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A Practical Street Chalk Drawing Survival Guide

Updated on June 22, 2014

A Practical Street Chalk Drawing Survival Guide

If you’ve ever attended a street chalk drawing event, and wondered how the artists get such outstanding results with just a handful of pastels on a raw asphalt surface, then keep reading. If you’ve also wondered if you have what it takes to create a chalk drawing of your own, the answer is an undeniable yes. With the right materials and the following of some very straightforward guidelines, it is quite possible for anyone to plan and successfully complete a quality street chalk drawing.

Image Choice and Preparation

The first task is the selection of the image you wish to draw. It is important to start with this, since the anticipation of producing it enlarged on the ground will aid greatly in your motivation throughout the process. As you decide, bear in mind that simplicity is key. The more complexity or detail there is in the image you choose, the more difficulties it will present in its rendering. The image should be enlarged to a size that is comfortable for you to refer to, clearly showing it in detail. If the space you will be drawing in on the ground is square or rectangular, make your enlargement proportionate to that shape. Have two equal-sized copies available, one in full color, and one a black and white xerox. Mount both copies to supportive cardboard backings. Protect the color copy in a plastic sleeve, so it will remain unmarred as you handle it while drawing. Now, draw a red line grid over the Xerox copy that corresponds with the size of your ground square. In other words, if your square is 4 feet by 6 feet, then measure out a grid on your drawing duplicating those proportions, with each line representing one foot. This part is crucial to your success, since the grid is your guide to transferring the proportions from your image grid to the ground effectively.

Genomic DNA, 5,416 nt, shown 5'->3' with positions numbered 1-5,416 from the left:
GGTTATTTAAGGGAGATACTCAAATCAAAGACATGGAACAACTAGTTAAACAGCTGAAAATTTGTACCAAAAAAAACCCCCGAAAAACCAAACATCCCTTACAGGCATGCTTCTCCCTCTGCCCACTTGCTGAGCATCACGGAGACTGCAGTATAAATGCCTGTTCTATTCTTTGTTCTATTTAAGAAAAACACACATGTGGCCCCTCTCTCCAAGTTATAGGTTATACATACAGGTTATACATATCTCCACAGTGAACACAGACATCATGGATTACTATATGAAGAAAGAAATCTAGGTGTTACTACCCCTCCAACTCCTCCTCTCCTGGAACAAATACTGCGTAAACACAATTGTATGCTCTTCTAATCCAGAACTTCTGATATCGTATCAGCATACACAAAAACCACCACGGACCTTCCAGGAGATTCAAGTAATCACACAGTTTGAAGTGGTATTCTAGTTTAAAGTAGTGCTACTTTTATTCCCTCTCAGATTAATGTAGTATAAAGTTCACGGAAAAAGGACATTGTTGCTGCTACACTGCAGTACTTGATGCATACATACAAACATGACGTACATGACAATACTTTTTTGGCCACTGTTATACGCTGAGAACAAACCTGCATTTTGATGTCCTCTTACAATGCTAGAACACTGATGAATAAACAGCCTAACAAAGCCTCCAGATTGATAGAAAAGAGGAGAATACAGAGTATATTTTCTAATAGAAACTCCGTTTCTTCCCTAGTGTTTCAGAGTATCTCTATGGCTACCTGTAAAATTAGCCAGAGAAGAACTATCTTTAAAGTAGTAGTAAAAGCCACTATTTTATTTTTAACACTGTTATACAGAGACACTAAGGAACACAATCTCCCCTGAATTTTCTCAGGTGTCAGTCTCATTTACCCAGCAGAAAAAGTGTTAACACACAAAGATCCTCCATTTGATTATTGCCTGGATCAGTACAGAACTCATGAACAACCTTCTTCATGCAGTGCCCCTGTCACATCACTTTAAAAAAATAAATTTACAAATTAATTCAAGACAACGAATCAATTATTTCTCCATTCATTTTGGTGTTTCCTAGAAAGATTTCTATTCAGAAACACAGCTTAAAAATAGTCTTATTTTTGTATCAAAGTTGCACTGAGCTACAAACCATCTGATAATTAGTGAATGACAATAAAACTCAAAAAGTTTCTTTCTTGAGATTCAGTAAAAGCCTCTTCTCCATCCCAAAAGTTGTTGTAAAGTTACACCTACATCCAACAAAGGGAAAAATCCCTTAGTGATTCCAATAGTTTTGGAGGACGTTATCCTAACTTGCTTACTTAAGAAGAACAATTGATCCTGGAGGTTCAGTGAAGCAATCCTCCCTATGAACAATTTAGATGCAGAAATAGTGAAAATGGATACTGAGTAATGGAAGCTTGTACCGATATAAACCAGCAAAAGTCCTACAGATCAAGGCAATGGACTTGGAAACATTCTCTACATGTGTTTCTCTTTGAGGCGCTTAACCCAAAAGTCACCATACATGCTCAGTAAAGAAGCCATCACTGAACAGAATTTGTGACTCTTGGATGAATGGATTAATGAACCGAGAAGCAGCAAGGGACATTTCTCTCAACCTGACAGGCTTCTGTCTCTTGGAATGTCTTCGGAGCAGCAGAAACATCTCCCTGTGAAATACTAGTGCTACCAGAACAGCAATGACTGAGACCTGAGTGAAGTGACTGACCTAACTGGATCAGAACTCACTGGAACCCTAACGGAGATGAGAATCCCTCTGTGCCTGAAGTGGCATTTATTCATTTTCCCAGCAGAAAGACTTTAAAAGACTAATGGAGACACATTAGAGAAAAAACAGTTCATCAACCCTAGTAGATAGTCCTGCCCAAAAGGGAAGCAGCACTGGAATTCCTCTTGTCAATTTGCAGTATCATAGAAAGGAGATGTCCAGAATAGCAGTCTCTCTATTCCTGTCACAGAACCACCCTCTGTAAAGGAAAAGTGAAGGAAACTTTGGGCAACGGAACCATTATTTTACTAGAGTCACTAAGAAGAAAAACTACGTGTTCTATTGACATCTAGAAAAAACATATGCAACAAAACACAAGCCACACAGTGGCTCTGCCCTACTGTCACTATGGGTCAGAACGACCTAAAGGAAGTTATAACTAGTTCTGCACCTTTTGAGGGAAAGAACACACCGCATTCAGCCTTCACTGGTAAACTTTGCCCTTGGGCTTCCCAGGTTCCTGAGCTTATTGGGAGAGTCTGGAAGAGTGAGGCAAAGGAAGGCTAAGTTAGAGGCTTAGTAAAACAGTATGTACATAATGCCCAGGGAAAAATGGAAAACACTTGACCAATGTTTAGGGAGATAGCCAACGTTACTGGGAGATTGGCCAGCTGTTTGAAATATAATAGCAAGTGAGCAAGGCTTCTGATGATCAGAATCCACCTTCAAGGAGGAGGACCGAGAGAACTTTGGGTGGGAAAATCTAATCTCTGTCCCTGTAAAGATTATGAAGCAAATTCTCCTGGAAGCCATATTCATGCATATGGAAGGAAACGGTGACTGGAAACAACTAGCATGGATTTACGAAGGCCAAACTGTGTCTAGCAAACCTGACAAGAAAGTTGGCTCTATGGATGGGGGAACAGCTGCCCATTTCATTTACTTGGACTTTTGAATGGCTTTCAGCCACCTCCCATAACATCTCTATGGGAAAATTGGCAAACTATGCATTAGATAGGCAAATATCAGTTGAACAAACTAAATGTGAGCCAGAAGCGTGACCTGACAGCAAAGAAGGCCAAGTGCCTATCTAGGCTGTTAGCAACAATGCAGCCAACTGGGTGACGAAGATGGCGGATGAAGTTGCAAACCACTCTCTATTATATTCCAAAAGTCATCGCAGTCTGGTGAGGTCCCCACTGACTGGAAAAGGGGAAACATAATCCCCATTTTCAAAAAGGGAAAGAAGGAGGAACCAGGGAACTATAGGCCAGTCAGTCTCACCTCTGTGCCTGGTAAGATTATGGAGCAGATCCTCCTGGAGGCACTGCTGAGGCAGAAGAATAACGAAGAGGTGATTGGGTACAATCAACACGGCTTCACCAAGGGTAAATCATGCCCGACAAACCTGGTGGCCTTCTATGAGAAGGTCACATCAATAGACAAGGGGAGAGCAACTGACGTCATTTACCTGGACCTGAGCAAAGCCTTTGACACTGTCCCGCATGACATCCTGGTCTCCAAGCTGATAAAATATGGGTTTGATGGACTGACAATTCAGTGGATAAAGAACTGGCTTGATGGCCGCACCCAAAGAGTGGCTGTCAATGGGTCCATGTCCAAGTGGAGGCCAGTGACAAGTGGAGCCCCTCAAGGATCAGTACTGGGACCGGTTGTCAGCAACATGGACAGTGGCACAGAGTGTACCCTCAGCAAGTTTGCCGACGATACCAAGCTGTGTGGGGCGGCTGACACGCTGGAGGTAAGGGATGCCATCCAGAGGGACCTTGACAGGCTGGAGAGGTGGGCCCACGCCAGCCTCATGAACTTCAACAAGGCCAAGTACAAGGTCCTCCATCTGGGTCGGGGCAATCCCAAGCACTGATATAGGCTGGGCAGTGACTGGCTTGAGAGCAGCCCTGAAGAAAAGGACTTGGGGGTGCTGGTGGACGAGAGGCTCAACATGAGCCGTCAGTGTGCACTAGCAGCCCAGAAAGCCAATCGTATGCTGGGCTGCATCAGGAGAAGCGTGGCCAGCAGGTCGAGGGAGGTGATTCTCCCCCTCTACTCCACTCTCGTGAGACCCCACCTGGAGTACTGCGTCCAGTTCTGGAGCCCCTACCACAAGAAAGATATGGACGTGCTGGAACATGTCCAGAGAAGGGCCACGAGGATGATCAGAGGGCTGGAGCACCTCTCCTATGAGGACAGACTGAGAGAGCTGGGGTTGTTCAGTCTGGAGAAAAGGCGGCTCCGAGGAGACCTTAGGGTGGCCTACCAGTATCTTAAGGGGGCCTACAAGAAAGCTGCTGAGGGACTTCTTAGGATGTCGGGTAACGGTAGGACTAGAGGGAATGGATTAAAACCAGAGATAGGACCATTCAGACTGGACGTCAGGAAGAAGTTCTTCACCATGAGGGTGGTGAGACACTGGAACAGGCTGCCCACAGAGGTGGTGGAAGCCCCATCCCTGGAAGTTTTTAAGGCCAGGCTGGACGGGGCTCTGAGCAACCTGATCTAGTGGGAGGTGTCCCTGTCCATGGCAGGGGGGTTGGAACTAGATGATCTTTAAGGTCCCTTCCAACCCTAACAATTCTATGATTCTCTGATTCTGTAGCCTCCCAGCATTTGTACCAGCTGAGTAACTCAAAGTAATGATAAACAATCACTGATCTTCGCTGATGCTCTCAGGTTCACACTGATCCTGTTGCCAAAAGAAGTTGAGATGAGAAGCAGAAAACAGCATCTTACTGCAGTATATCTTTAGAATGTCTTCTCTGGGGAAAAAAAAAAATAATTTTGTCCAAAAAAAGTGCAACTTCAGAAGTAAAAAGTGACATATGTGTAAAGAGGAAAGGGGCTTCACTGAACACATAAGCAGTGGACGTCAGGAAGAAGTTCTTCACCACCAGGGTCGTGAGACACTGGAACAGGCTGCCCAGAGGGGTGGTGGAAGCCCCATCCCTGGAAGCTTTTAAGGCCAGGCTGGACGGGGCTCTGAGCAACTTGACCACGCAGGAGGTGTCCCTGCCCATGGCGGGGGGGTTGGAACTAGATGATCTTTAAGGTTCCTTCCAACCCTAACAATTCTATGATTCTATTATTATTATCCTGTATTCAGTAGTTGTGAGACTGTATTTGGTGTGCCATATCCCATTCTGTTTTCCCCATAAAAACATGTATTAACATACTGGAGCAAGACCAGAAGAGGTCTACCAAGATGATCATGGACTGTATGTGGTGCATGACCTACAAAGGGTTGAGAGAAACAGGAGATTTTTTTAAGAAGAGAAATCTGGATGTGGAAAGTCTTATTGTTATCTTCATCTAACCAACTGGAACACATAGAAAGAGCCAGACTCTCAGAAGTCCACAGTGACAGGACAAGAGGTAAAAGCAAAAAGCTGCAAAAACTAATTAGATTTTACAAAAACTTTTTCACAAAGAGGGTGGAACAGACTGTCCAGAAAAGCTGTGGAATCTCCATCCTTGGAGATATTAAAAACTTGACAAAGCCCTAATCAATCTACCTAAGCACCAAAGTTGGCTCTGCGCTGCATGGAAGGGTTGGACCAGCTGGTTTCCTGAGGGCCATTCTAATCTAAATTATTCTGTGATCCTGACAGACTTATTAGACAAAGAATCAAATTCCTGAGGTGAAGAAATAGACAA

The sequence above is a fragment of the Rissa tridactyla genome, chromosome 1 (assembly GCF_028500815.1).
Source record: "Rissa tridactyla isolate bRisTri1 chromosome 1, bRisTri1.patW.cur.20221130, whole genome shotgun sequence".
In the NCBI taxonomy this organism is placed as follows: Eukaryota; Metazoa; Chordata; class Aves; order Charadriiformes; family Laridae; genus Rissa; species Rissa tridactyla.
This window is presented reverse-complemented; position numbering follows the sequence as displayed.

Materials List

Here is an essential list of materials and accessories that you might find useful in the drawing process. You may add or omit, as you see fit.

* Box of pastels

* Several small plastic containers (for separating different colors)

* Disposable latex gloves

* Broad bill hat

* Chalk line reel

* Measuring tape

* Kneepads (a thick square of carpet

or heavy cardboard will work well, too)

* Two inch wide masking tape

* Blackboard chalk

* Small whisk broom

* A few foam brushes (various widths)

* Kneaded eraser

* Charcoal and pastel pencils

* Sunscreen

* Adequate amounts of drinking water

* Muscle pain reliever

* Handkerchief / wet wipes

* Color blending material

* Hand cart (for transporting materials)

* Wing and a prayer

The color blending material can be found inexpensively at a moving supply store. It’s those thin, cushioning foam squares used for padding between dishes when you pack. It’s ideal for blending one pastel color into another, saving your fingers and hands from being abraded into oblivion. The kneaded eraser is used for blending the small detail areas, and can be purchased at an art supply.